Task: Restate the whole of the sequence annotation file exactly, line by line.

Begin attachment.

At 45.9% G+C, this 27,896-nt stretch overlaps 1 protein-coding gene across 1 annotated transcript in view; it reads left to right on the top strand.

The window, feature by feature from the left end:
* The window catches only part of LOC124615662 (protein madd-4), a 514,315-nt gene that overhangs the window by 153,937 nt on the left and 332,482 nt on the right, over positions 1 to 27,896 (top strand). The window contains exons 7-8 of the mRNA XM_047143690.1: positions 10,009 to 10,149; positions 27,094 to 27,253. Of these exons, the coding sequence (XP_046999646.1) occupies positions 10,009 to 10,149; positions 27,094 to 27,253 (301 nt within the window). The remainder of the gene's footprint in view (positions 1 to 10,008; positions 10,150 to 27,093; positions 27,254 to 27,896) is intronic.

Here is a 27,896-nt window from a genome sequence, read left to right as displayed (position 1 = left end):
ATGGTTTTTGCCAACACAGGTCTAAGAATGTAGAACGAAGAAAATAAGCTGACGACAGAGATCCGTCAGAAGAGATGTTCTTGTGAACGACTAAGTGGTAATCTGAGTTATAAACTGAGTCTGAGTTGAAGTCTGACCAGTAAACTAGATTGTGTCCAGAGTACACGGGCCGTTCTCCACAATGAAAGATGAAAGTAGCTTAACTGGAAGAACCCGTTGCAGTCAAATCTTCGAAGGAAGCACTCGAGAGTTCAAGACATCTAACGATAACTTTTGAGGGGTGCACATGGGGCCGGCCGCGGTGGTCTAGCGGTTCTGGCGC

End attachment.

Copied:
At 45.9% G+C, this 27,896-nt stretch overlaps 1 protein-coding gene across 1 annotated transcript in view; it reads left to right on the top strand.

The window, feature by feature from the left end:
* The window catches only part of LOC124615662 (protein madd-4), a 514,315-nt gene that overhangs the window by 153,937 nt on the left and 332,482 nt on the right, over positions 1 to 27,896 (top strand). The window contains exons 7-8 of the mRNA XM_047143690.1: positions 10,009 to 10,149; positions 27,094 to 27,253. Of these exons, the coding sequence (XP_046999646.1) occupies positions 10,009 to 10,149; positions 27,094 to 27,253 (301 nt within the window). The remainder of the gene's footprint in view (positions 1 to 10,008; positions 10,150 to 27,093; positions 27,254 to 27,896) is intronic.

Here is a 27,896-nt window from a genome sequence, read left to right as displayed (position 1 = left end):
ATGGTTTTTGCCAACACAGGTCTAAGAATGTAGAACGAAGAAAATAAGCTGACGACAGAGATCCGTCAGAAGAGATGTTCTTGTGAACGACTAAGTGGTAATCTGAGTTATAAACTGAGTCTGAGTTGAAGTCTGACCAGTAAACTAGATTGTGTCCAGAGTACACGGGCCGTTCTCCACAATGAAAGATGAAAGTAGCTTAACTGGAAGAACCCGTTGCAGTCAAATCTTCGAAGGAAGCACTCGAGAGTTCAAGACATCTAACGATAACTTTTGAGGGGTGCACATGGGGCCGGCCGCGGTGGTCTAGCGGTTCTGGCGC